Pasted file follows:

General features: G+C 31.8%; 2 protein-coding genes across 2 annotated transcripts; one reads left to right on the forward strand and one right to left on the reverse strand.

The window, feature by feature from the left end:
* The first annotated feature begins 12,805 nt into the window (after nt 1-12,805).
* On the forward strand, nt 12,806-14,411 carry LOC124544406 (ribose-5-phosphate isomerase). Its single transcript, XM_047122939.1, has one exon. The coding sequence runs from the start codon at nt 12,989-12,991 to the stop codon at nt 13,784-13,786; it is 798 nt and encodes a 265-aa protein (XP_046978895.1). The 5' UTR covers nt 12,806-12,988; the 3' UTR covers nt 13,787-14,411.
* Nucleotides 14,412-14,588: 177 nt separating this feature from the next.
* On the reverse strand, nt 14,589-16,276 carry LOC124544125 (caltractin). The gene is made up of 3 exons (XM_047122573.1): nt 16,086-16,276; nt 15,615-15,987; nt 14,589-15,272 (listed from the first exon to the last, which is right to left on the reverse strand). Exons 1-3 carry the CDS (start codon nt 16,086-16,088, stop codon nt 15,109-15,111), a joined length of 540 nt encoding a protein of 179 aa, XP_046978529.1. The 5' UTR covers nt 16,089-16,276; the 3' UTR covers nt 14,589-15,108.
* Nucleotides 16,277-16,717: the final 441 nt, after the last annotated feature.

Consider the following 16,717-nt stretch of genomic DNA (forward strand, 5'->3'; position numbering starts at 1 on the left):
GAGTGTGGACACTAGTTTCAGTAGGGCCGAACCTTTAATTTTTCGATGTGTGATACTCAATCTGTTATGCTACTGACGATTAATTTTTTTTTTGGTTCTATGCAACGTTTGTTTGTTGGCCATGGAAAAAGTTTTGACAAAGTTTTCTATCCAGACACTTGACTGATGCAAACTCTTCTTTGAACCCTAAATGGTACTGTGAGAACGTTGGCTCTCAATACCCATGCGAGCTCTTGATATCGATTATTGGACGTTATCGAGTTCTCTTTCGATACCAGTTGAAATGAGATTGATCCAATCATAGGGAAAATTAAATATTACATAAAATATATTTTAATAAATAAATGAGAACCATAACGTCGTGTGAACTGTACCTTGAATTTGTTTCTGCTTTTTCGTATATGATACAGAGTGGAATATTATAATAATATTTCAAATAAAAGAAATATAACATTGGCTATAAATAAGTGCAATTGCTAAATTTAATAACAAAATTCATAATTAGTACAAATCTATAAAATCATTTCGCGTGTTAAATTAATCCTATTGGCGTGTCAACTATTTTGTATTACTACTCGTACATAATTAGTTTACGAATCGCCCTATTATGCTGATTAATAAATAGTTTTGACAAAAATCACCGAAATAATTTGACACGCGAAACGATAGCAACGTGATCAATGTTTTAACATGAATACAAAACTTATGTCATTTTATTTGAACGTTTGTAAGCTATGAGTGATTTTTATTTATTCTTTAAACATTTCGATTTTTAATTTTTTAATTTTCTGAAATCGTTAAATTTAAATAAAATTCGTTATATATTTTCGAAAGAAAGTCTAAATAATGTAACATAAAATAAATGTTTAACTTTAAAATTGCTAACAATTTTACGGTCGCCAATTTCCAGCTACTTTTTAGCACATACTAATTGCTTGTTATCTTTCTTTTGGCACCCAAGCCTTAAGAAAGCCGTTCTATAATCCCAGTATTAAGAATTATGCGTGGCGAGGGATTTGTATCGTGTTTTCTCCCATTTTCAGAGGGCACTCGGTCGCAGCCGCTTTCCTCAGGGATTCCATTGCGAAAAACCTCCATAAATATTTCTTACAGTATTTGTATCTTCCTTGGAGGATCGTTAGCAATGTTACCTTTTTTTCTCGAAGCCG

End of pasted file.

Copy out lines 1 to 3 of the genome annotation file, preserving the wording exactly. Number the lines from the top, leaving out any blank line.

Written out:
General features: G+C 31.8%; 2 protein-coding genes across 2 annotated transcripts; one reads left to right on the forward strand and one right to left on the reverse strand.

The window, feature by feature from the left end:
* The first annotated feature begins 12,805 nt into the window (after nt 1-12,805).